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Argentina Prosecutor Claims Alberto Nisman Was Murdered

Appeals Court prosecutor Ricardo Sáenz said Alberto Nisman, special prosecutor of the AMIA bombing who was found dead, was the "victim of a homicide.”
People hold candles during a vigil on the first anniversary of Argentinian prosecutor Alberto Nisman's mysterious death in Buenos Aires, on January 18, 2016.EITAN ABRAMOVICH / AFP - Getty Images

The mysterious death of a special prosecutor in Argentina continues to rock the Latin American nation.

Appeals Court prosecutor Ricardo Sáenz presented a statement to Buenos Aires’ Criminal Appeals Court early Thursday saying that Alberto Nisman, the special prosecutor of the AMIA (Argentine Israelite Mutual Association) bombing in Buenos Aires, “has been the victim of homicide.”

Nisman was found dead in his home last year hours before appearing before Congress to explain his accusations against then-president Cristina Fernández de Kirchner. On January 14, 2015, Nisman had accused Fernández de Kirchner and other government officials of concealing Iran's alleged role in the 1994 AMIA bombing, which killed 85 people and injured hundreds, in an attempt to restore international trade relations. Days later, Nisman was found dead from a gunshot wound to the head in his apartment, just hours before his scheduled congressional appearance.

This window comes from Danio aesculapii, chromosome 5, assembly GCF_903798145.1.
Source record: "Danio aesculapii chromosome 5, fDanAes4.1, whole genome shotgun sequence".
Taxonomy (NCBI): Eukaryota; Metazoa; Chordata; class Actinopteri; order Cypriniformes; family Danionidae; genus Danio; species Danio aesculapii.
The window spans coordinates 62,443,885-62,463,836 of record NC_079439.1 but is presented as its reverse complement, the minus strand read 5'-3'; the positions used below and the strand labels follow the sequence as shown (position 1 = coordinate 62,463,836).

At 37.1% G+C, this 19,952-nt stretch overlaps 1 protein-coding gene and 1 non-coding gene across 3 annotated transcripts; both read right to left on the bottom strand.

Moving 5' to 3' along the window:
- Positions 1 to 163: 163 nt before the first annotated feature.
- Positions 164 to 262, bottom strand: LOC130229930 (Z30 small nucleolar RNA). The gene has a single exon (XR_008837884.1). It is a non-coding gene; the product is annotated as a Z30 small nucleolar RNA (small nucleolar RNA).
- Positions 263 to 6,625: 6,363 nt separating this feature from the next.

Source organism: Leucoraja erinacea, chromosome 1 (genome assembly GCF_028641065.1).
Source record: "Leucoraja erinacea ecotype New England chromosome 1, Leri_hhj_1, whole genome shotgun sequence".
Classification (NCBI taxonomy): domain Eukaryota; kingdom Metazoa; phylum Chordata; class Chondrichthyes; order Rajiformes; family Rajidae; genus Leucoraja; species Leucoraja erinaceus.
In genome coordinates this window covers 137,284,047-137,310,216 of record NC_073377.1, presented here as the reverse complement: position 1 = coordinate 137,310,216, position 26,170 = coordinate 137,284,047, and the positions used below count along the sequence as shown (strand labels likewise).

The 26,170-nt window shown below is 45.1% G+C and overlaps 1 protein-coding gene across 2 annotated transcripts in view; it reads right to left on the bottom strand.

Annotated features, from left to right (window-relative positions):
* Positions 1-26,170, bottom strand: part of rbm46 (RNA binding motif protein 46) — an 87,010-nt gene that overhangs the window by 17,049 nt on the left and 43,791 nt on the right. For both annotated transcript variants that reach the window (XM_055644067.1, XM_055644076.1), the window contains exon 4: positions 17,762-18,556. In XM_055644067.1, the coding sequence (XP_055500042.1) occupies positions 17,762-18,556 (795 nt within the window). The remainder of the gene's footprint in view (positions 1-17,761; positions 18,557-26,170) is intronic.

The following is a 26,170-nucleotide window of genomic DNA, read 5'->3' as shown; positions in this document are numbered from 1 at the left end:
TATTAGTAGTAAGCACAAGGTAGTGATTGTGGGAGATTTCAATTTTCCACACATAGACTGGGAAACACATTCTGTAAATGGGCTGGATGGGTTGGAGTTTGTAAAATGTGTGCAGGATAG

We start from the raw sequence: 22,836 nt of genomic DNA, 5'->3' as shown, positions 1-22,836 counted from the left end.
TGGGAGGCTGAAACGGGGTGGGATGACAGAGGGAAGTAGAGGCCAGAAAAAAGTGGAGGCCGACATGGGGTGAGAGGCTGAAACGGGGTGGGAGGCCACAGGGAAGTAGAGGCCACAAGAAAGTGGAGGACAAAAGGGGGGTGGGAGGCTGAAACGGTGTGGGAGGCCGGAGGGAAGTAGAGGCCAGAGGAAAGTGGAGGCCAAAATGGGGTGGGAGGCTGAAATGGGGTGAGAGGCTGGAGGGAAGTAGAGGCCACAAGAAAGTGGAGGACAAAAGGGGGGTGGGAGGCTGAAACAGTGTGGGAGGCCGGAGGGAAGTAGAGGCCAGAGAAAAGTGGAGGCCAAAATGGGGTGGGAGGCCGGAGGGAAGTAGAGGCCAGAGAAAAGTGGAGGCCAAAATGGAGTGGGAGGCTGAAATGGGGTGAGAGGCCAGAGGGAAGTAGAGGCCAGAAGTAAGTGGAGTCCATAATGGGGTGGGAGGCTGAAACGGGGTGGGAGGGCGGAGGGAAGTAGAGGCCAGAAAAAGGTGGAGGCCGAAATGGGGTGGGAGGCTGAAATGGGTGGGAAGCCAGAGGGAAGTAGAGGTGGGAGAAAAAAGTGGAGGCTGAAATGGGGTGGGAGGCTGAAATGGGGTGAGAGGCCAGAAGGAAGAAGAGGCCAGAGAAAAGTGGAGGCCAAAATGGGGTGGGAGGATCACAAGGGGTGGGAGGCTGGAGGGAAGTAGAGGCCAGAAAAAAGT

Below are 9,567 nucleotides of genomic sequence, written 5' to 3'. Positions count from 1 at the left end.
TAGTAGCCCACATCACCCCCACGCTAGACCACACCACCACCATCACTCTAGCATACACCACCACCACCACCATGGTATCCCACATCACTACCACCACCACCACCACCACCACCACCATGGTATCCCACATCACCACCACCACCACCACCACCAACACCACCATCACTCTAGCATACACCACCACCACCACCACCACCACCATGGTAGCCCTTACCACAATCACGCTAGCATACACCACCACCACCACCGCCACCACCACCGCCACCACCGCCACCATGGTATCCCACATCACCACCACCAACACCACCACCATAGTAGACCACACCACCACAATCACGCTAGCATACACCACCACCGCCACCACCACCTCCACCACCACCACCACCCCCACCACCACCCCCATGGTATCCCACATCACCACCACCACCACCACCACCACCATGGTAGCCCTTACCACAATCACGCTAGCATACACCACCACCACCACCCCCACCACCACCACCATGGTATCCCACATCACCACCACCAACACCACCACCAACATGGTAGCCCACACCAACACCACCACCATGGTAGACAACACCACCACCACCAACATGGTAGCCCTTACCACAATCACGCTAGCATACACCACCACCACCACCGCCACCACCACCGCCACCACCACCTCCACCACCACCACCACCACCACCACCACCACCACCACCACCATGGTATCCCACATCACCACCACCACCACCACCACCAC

Thursday's statements are the first time a court official formally agrees with the claims of foul play concerning Nisman’s death.

The AMIA bombing investigation was notorious for oversights and eventually went to Nisman, who was chosen as Special Prosecutor in 2004 by late President Néstor Kirchner, Fernández de Kirchner's husband.

Image: March in Argentina asks for justice for attorney Nisman
Demonstrators march to call for justice in the case of attorney Alberto Nisman, in Buenos Aires, Argentina, February 18, 2016.David Fernández / EPA

"I agree with the appellants in which the procedural purpose of this case so far constitutes the hypothesis that Alberto Nisman has been the victim of homicide," Sáenz said in a statement presented to the court. The appellants in this case are Nisman’s daughters, his mother and his sister, who have vigorously opposed the idea that Nisman commited suicide.

"Nisman, far from being anxious or depressed, was satisfied, in good spirits, fully convinced of the righteousness of his actions, and aimed for the presentation he would make in front of lawmakers on that January 19th [2015]," said Sáenz.

Sáenz outlined the arguments and evidence supporting the hypothesis of murder, not suicide, and pointed out to the gun found in Nisman’s hand. “The weapon that caused Nisman’s death always leaves residues even after 20 hours of being fired, and there was no evidence of residue found on the hands of the victim,” he said, “Hence, there is no doubt that it was not Alberto Nisman who fired the gun that killed him.”

Picture taken on July 16, 2013, released by Noticias Argentinas showing Argentine prosecutor Alberto Nisman, 51, in Buenos Aires.MARCELO CAPECE / AFP - Getty Images

He reiterated many different arguments given by the family of the late prosecutor, including that the apartment had been "cleaned" and therefore no fingerprints were found, and the tampering with Nisman's personal computer and cellphone.

Now, the Criminal Appeals Court must decide the future of the investigation of Nisman’s death.

Related Article: 'Los Abandonados' Documentary Probes Argentina Bombing, Prosecutor's Death

Back in 2015, Sáenz reported that he was threatened on Easter Sunday via Twitter, saying "They told me I'd end up like Nisman."

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